CONGRESS: TREND-SETTING TAKEAWAYS FOR 2014 GENERAL ELECTIONS CAMPAIGN FROM FOUR-STATE POLL RESULTS ON DECEMBER 8

What are the trend-setting takeaways for the 2014 General Elections campaign from the outcome of the four assembly elections held this November-December the results of which were announced on December 8 (Mizoram, being one Lok Sabha seat only, doesn’t matter for the mainstream political parties when it comes to the electoral equations and thus the political calculations to devise strategies and design campaigns).

Look beyond Rahul Gandhi – Look inside – Though complete redemption impossible in the time available but, at least, some ground can be saved, some humiliation can be averted:

It was ignorance and arrogance both that led the Congress party, the grand old party of India, to bite the dust, to go down so miserably.

Arrogance has been trademark of Congress rule and whenever they continue in government for more than one term, we see its convoluted form on display. First, the Manmohan Singh led UPA government messed up with the economy during the first three years of its second term. Then, in order to win the elections riding on easy money, they pushed schemes to pump easy money into the lives of millions of its targeted voters (at the cost of others who have been mostly silent till now – the middle-class bearing the brunt of everyday corruption and price rise – that was until now).

This has been a tried and verified route to pull votes the Congress party strategists believe. They have been doing this at the cost of the middle-class votes. Also, they have been attracting the minority votes significantly. Their equations have been to rely on votebanks coming from the bottom of the human pyramid as well as from the minorities.

But things are changing now. The middle class is emerging as a major segment in Indian electoral politics. This middle-class is aware of its rights and votes accordingly. The huge youth base of India, across the caste, class and religion lines, that votes on ‘issue-based politics’ comes from this class. To add to it, there are other significant claimants of minority voters now in the league as well.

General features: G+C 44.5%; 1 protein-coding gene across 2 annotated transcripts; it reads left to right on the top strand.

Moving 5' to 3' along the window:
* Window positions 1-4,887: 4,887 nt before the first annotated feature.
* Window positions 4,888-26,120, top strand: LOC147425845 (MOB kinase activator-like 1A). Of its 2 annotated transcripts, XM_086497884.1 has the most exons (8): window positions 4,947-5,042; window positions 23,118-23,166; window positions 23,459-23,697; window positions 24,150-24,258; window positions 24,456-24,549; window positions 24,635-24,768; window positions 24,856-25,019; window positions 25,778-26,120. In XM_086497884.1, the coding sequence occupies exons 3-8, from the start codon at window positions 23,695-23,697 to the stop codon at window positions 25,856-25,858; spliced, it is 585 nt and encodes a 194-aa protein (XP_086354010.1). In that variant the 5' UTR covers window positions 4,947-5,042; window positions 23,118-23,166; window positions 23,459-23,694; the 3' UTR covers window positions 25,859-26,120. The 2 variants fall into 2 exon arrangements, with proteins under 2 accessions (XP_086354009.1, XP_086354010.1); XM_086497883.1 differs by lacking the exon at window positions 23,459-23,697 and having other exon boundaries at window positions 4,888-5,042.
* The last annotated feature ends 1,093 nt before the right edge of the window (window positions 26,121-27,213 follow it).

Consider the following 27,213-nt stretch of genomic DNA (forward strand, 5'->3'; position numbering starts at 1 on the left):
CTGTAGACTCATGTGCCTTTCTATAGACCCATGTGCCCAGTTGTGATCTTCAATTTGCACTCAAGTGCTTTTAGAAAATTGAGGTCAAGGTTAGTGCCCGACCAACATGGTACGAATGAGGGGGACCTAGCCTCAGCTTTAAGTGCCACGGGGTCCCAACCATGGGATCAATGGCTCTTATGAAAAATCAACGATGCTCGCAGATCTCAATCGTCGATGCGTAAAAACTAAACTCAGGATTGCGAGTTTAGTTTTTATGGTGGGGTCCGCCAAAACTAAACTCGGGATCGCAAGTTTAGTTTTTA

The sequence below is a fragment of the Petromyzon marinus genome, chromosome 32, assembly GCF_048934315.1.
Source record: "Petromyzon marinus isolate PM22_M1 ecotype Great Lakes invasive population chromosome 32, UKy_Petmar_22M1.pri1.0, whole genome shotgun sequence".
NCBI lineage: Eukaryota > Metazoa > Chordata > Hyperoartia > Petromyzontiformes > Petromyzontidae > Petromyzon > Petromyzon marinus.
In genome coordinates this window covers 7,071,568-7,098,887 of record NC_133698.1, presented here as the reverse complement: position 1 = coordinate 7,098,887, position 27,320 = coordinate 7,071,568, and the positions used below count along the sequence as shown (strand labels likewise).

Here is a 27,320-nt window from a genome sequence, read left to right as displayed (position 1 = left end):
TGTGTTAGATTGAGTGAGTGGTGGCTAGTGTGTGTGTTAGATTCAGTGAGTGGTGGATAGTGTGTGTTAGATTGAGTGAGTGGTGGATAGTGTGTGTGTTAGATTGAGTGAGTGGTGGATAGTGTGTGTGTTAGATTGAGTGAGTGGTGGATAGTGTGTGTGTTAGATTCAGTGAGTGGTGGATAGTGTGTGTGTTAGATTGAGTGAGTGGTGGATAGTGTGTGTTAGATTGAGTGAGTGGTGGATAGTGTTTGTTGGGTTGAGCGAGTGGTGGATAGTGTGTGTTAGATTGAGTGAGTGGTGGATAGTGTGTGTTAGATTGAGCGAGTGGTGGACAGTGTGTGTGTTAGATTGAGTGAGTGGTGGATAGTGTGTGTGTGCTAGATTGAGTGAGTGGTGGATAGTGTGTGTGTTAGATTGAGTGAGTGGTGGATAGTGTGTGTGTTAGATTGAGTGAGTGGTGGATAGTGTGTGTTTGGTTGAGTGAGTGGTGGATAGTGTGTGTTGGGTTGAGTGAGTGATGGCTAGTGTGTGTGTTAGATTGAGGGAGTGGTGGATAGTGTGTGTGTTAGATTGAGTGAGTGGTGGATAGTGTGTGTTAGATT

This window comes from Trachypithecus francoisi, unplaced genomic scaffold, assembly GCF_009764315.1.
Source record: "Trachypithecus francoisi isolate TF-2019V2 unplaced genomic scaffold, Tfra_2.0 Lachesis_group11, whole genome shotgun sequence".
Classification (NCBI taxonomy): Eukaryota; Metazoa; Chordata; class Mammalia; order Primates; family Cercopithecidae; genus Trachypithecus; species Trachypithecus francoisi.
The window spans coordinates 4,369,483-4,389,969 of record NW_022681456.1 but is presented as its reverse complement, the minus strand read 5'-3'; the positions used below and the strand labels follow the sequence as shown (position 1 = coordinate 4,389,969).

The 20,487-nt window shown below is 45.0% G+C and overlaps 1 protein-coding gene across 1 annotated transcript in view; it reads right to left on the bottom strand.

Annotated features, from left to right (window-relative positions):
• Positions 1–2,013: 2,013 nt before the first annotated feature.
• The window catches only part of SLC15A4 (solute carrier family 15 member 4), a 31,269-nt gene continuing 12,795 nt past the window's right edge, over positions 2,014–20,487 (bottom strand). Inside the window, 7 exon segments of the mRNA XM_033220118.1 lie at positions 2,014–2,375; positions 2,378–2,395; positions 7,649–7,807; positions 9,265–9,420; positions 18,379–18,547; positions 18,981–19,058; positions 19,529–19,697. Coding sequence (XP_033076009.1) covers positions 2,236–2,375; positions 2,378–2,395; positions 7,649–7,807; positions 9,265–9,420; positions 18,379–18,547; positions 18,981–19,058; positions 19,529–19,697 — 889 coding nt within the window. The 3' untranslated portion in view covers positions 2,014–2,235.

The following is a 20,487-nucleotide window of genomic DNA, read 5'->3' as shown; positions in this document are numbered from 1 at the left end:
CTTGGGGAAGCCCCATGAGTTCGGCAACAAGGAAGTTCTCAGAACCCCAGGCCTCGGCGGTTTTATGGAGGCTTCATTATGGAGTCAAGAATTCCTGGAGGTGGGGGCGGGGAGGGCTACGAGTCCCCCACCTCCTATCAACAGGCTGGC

In all this, the Congress party could not understand or gauge the public sentiment on issues of price rise and corruption. Political corruption in India has become a global talking point and Manmohan Singh’s government is seen as the most corrupt of the governments in the office.

And the price rise – it is affecting all, the targeted votebank of Congress at the bottom of the pyramid, the minorities, as well as the ignored middle-class.

By the time, the Congress party strategists realized the deteriorating ground for them, it was too late. The Rahul Gandhi elevation was a desperate effort to reclaim the lost ground. In 2013, Congress could win just one big state, Karnataka. But linking this to Rahul Gandhi factor, if they thought so, was again a mistake. Congress didn’t win in Karnataka but BJP lost it.

The other approach that the Congress party strategists saw to corner votes – the populist schemes – direct cash transfer for subsidies and the food security have failed to leave any impact so far and there is very little time left in the Lok Sabha polls.

The Rahul Gandhi factor and the ‘easy money for easy votes’ experiments, both have failed to help Congress.

In 2009, the situation was different. UPA had performed well in its first term. Then there were populist schemes like the farm debt waiver riding on a successful government and a faceless opposition. Also, Narendra Modi was not a popular leader of national stature then.

It’s different now. UPA has failed on almost every front in its second term. Results of the assembly polls just concluded tell us the populist schemes did not add to the votebank. In fact it was slipped away considerably as the huge losses in Madhya Pradesh, Rajasthan and Delhi (both Congress ruled till the elections) show us. And Narendra Modi is a much taller leader of national acceptance now. No other political leader comes anywhere near to him in popularity.

And midst all this, Rahul Gandhi is failing, again and again. The Rahul Gandhi factor has become more of a hot air than substance. Rahul does campaign extensively but his words are still fatigued by the old symptoms of his politics – no connect, no context, no modulation, repetitions, alienated words and poorly researched customization.

He is failing to establish the connect that is needed to align the voters. And remember, Rahul Gandhi is the main campaigner for the Congress party.

Though it cannot save the day in the prevailing circumstances, a Congress party relying heavily on Rahul Gandhi needs to introspect if it has to save itself from the ignominy of political marginalization in the next Lok Sabha polls.